and industrial production?

Land will remain emo tive throughout the country as the population grows but with little or no gainful employment opportunities. It is not surprising that today politicians are still promising young Kenyans economic freedom through business and employment – hustlers being told that they will have a share of the national cake if they work hard. These promises are not much different to the ones of the independence moment when poor Kenyans were promised economic freedom yet denied access to productive land. This is history repeating itself, literally.

What Durrani offers in Two Paths Ahead: The Ideological Struggle between Capitalism and Socialism in Kenya, 1960-1990 is a provocative discussion on what went wrong, how the pro-people policies framed in the KANU Manifesto of 1960 were bastardised and why it has always been difficult for progressive individuals and institutions in Kenya to succeed in the struggle for true liberation of the
country from neocolonialism.

Durrani references bits and pieces of Kenyan history in the 10 years, just before independence and the consolidation of the nation-state under Kenyatta 1 that stand out as key moments in the transformation of the country into a capitalistic society; moments that today are fading from public memory and have little by little been erased from the school syllabi. These are the moments that Kenyans who truly believe that Kenya could one day become a socialist state – as the Kenya People’s Union and other postcolonial movements that have fought for freedom and socialism did – that is inclusive and fair to everyone must not only hold on but transmit to future generations. For those today who wish to know where and when the ‘rain started beating Kenyans’, reread the history of those tumultuous 10 years when what is today casually called ‘state capture’ happened.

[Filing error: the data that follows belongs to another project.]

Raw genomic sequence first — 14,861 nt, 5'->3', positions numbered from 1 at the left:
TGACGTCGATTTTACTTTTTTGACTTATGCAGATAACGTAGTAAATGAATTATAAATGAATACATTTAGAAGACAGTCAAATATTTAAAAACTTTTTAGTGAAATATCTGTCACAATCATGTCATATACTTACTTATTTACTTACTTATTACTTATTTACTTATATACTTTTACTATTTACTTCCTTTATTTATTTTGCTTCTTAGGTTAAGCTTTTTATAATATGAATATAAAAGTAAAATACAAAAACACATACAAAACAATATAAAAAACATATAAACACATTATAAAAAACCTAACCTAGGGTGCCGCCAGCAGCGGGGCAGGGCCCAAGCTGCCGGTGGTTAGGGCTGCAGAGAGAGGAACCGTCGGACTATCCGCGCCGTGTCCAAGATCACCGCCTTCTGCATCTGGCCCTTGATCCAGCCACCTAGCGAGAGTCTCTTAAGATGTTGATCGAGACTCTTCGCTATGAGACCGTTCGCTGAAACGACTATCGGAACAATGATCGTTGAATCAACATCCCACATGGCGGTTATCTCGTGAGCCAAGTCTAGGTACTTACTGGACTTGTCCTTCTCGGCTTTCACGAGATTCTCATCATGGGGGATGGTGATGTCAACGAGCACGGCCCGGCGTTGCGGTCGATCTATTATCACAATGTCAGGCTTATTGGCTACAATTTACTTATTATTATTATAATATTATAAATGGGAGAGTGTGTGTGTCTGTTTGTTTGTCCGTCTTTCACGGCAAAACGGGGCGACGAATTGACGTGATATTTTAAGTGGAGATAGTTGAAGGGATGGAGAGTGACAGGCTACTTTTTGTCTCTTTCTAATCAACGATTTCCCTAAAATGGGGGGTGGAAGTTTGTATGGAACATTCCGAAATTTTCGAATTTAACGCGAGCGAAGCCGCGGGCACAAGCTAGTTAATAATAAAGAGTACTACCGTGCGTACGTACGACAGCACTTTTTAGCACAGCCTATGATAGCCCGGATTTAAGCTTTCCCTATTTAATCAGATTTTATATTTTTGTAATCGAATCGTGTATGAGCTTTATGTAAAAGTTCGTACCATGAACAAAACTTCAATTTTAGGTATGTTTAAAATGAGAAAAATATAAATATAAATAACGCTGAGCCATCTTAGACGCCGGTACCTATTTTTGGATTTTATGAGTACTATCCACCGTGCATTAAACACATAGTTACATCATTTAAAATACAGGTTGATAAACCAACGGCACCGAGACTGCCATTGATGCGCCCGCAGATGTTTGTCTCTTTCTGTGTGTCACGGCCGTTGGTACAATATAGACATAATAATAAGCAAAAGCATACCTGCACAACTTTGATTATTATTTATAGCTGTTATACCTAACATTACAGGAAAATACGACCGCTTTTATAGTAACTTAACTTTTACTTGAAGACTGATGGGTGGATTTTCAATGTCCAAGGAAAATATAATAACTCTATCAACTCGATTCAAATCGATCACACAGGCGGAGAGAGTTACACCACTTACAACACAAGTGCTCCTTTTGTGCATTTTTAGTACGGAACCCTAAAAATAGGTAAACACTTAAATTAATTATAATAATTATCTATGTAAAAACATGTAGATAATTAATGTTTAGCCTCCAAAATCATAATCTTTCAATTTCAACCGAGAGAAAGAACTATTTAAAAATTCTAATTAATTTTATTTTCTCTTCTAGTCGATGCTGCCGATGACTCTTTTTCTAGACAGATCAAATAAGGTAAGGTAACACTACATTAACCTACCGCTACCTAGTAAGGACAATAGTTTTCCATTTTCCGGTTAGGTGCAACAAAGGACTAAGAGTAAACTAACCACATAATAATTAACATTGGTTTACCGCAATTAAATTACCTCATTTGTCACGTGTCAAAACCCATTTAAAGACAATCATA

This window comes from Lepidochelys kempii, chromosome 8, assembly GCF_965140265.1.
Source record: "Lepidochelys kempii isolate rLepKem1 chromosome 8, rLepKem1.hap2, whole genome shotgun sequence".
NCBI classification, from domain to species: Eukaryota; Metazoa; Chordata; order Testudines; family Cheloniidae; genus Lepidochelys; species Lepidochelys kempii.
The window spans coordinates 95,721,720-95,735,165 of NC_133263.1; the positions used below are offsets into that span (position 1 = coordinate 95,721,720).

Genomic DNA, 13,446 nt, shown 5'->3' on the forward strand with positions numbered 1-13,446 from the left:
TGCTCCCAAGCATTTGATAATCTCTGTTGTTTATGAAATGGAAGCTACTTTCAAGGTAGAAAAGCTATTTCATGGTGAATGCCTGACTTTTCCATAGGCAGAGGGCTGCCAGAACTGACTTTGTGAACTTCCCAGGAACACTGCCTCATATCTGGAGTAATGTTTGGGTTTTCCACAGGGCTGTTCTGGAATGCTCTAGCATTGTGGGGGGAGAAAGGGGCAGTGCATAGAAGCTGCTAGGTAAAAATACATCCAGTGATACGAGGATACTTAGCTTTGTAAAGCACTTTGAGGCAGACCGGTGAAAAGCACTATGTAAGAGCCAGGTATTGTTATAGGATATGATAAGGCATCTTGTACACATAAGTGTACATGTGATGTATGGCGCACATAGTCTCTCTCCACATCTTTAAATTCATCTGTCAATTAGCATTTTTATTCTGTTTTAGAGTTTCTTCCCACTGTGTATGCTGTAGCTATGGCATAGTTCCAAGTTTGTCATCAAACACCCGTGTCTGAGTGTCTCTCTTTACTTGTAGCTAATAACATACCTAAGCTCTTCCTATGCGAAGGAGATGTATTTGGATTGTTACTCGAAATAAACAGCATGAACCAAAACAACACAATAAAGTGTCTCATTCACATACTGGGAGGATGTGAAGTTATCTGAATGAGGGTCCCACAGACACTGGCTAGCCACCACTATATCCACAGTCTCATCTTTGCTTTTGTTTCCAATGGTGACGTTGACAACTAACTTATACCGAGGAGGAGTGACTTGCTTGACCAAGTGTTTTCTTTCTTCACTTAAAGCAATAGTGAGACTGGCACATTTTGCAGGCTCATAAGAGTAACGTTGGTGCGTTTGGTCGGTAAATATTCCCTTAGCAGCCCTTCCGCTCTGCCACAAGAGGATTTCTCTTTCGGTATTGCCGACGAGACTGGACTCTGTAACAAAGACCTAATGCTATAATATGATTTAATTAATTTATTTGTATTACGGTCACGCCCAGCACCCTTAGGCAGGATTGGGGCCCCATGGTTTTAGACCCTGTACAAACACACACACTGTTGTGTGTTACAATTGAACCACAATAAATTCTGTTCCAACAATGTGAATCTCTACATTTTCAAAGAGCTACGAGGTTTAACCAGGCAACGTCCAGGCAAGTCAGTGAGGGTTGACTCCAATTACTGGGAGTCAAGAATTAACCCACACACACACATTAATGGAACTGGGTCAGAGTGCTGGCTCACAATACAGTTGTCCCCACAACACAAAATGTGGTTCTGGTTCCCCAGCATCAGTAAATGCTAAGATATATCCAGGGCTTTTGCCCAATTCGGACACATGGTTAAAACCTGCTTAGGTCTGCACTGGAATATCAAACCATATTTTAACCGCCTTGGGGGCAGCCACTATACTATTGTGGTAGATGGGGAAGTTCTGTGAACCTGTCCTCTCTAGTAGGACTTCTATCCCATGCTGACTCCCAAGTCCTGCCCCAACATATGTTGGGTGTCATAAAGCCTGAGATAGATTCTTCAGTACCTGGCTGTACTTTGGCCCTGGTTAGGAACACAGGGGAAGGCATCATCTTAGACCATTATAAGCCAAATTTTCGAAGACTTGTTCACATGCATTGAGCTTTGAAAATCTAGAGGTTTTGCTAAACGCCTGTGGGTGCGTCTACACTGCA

Tom Odhiambo teaches literature, performing arts, and media at the University of Nairobi. Tom.odhiambo@uonbi.ac.ke